Medal of Bravery

Jump to: navigation, search
Medal of Bravery.jpg
The Medal of Bravery is awarded only for acts of bravery in hazardous circumstance. The medal may be awarded posthumously. All Canadian citizens, both civilians and members of the Canadian Forces, are eligible for the award of the Medal of Bravery. Persons who are not Canadian citizens may receive this award if they perform an act of bravery in Canada, or perform an act of bravery outside of Canada that merits recognition by Canada as an act in the interest of Canada.[1]


A circular, silver medal, 36-mm in diameter.


A silver bar with a silver maple leaf in the centre is awarded for subsequent acts of bravery that would earn the award of the medal.


There is a large maple leaf in the centre surrounded by a wreath of laurel.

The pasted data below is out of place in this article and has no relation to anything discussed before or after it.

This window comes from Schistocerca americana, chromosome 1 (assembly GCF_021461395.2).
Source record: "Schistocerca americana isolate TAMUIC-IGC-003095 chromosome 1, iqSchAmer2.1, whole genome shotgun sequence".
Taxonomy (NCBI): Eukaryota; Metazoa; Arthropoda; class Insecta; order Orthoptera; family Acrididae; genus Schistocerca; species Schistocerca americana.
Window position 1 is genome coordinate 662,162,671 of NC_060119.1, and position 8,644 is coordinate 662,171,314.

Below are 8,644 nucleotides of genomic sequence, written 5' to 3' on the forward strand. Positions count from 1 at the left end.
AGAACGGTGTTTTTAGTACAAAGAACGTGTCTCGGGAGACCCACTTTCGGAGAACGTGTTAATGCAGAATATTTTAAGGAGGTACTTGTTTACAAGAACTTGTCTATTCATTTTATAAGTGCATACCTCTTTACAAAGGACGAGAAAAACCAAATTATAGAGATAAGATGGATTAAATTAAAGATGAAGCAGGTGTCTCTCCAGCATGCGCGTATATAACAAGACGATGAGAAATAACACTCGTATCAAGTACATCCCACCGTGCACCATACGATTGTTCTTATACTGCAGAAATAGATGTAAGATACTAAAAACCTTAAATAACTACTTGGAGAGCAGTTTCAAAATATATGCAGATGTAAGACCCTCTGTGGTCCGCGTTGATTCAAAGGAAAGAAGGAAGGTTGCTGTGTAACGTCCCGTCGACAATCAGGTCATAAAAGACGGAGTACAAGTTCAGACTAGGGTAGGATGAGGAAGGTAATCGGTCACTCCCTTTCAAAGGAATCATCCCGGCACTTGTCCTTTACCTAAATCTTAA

The Royal Cypher (EIIR) is in the centre with a crown above it. Around the edge on the left is the word BRAVERY and on the right the word BRAVOURE with a small flower separating the two words at the base.


A fleur de lis is attached to the top of the medal and to the bottom of a straight, slotted bar, through which the ribbon is passed. The medal is worn on the left breast by men or may be worn from a bow on the left shoulder by women.


The light crimson (red) ribbon is 32-mm wide with three blue stripes, (3-mm each), one in the middle and another 2-mm from each edge. A silver maple leaf is worn on the ribbon in undress if a bar is awarded.


The award was established on 01 May 1972 and first awarded on 20 July 1972.


There have been 3,595 plus 16 bars awarded as of 5 January 2019.

There have been 8 Signals and C&E Branch recipients of the MB. Please see Medal of Bravery - Signals Recipients for a listing of the individuals.


  1. Canadian Orders, Decorations and Medals, 6th Edition. Surgeon Captain John Blatherwick CM, CStJ, OBC, CD